RightNation.US
News (Home) | Righters' Blog | Hollywood Halfwits | Our Store | New User Intro | Link to us | Support Us

RightNation.US: Spaghetti Westerns - RightNation.US

Jump to content

Spaghetti Westerns Rate Topic: -----

#1 User is offline   MontyPython 

  • Pull My Finger.....
  • View gallery
  • Group: Gold
  • Posts: 59,179
  • Joined: 28-February 03

Posted 26 September 2019 - 12:23 AM

They're cheap & cheesy...And I love 'em. Spaghetti westerns.

I'm right now watching the final hour of "The Good, The Bad, & The Ugly", and although I've seen it a bajillion times before I'm enjoying it anyway. I'll be whistling that theme song for days.

And the same goes for "Once Upon a Time in the West"...the "Dollars" trilogy..."Duck You Sucker"...and plenty more.

Anybody else love spaghetti westerns?

:coolshades:
0

#2 User is offline   LeansToTheRight 

  • Dr. Elson Floyd. RIP
  • Group: Bronze
  • Posts: 2,350
  • Joined: 25-October 03

Posted 26 September 2019 - 12:56 AM

I grew up a little bit later than you, so I don’t have the same love for the genre. However, I do really like “The Good, the Bad, and the Ugly”.
0

#3 User is offline   erp 

  • Undead Undead Undead
  • Group: Silver
  • Posts: 38,191
  • Joined: 29-November 03

Posted 26 September 2019 - 03:43 AM

Big fan here. My Name Is Nobody is one of my favorites.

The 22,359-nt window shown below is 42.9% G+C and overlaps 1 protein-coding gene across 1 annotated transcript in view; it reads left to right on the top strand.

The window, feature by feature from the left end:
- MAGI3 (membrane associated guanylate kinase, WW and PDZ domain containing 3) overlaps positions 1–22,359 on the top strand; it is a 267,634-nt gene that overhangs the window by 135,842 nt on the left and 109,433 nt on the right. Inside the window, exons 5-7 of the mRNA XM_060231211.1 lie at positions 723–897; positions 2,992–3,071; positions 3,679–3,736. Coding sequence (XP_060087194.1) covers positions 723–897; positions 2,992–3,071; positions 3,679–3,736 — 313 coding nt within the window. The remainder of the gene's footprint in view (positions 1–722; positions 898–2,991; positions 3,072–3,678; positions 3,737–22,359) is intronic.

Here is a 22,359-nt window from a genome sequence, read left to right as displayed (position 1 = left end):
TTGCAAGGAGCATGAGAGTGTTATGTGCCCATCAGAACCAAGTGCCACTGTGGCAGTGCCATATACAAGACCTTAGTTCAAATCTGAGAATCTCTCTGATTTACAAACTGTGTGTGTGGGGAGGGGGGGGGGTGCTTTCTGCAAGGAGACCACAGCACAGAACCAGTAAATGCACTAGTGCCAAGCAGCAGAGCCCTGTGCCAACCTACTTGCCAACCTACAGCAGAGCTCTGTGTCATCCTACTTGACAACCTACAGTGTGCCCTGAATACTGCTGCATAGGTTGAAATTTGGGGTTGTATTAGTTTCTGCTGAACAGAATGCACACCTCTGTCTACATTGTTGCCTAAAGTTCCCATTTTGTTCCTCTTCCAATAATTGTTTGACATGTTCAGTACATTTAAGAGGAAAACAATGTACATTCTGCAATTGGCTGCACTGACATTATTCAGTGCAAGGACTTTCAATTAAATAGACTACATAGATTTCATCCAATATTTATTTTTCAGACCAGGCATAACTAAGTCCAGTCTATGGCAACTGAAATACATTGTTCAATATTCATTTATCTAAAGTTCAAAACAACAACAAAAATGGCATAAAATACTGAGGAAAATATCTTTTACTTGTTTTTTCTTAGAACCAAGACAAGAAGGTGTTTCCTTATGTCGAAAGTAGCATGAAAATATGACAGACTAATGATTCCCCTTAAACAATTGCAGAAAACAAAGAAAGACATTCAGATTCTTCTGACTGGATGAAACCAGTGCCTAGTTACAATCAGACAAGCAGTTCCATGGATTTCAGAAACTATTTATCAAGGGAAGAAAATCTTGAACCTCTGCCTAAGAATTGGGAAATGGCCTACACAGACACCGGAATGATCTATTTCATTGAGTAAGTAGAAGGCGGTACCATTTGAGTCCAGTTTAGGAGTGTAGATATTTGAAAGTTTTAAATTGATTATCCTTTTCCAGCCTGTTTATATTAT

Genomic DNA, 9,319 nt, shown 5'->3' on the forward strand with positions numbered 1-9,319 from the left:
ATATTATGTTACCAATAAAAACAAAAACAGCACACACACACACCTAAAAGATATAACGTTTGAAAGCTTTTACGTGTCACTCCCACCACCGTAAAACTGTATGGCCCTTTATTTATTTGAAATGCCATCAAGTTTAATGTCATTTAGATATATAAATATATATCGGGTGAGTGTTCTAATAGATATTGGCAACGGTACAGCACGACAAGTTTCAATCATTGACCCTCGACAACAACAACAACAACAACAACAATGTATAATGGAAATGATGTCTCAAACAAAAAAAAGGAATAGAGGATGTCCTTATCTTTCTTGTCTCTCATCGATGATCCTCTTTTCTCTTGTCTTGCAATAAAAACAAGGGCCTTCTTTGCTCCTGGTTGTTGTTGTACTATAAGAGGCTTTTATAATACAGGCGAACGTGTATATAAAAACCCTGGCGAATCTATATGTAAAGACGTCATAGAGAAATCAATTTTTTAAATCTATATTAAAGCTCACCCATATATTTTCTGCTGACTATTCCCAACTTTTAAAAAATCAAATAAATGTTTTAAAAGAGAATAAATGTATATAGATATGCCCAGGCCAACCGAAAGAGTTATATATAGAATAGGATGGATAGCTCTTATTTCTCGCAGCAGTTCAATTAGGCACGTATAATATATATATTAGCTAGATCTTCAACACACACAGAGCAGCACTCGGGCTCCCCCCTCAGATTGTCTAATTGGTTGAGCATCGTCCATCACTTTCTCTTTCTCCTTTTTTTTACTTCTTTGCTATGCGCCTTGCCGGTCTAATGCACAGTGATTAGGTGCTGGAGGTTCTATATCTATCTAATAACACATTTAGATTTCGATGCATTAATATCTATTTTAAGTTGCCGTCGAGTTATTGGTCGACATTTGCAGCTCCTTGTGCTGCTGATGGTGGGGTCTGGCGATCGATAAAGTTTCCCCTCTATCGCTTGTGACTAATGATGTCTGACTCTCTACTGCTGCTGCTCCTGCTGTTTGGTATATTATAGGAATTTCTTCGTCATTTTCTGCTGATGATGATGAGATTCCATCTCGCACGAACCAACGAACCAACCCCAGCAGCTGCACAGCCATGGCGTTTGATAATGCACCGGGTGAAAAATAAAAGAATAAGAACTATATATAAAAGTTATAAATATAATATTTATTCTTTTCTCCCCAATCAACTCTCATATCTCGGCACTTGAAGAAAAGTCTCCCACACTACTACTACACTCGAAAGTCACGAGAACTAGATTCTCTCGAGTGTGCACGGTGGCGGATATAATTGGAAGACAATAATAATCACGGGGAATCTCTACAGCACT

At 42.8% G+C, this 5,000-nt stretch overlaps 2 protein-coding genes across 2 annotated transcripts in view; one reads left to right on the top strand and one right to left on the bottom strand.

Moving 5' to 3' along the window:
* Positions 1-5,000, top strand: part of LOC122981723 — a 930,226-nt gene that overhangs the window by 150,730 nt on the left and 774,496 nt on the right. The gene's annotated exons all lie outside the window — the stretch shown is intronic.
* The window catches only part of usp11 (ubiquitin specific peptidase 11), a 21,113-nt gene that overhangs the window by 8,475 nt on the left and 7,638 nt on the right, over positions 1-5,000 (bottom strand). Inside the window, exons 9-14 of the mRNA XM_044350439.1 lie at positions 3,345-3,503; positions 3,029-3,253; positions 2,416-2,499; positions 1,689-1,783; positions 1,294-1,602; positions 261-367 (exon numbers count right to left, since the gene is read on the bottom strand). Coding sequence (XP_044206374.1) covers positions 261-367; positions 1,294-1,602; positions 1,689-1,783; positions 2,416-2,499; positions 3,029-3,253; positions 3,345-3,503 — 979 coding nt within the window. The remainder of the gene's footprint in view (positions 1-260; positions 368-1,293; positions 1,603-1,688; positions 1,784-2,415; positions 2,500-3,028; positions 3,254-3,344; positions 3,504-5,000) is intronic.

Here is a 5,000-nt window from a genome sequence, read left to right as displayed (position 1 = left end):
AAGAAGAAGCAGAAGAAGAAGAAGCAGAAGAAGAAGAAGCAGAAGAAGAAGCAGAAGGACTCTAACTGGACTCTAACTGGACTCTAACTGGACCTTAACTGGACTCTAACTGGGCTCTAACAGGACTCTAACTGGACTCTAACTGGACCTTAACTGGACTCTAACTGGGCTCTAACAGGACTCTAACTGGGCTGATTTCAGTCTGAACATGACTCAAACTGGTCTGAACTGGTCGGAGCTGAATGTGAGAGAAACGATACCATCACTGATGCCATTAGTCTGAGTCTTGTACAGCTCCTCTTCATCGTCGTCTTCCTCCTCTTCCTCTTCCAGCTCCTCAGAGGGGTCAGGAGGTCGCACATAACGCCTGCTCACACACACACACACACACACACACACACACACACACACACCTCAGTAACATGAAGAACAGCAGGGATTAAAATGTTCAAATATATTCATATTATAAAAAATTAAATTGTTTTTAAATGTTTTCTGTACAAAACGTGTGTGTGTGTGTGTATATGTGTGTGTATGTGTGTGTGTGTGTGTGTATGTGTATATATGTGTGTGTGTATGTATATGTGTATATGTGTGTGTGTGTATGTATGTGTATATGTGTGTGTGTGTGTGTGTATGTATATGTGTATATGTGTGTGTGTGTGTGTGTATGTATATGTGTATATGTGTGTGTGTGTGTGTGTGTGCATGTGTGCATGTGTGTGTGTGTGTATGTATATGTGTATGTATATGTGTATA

0

#4 User is offline   Bad_Apple 

  • <no title>
  • Group: Bronze
  • Posts: 220
  • Joined: 07-August 03

Posted 26 September 2019 - 05:47 AM

I always liked the Trinity movies with Terrence Hill
0

#5 User is offline   Howsithangin 

  • The more ppl I meet, the more I like my cats
  • Group: +Bronze Community Supporter
  • Posts: 28,618
  • Joined: 07-March 08

Posted 26 September 2019 - 07:02 AM

I didn't used to be, but I am now. My dad was a big fan of westerns. In his waning years we'd spend hours bonding as we watched the corny things and eating all-American meals like burgers, sloppy Joe & such
0

#6 User is offline   bigpapa 

  • Zygotista
  • Group: Gold
  • Posts: 9,046
  • Joined: 18-December 03

Posted 26 September 2019 - 07:19 AM

Huge fan! The Good the Bad and the Ugly is definitely my favorite. The Trinity movies come close, though. High Plains Drifter is way up on the list, too.
0

#7 User is offline   Noclevermoniker 

  • Wire Dachsies Matter
  • Group: +Silver Community Supporter
  • Posts: 17,413
  • Joined: 13-November 03

Posted 26 September 2019 - 07:41 AM

High Plains Drifter among my faves. G, B & U is a winner.
0

#8 User is offline   MTP Reggie 

  • <no title>
  • View gallery
  • Group: +Gold Community Supporter
  • Posts: 36,642
  • Joined: 13-January 04

Posted 26 September 2019 - 07:44 AM

The Mexican beer Modelo has appropriated the theme from The Good, The Bad, And The Ugly.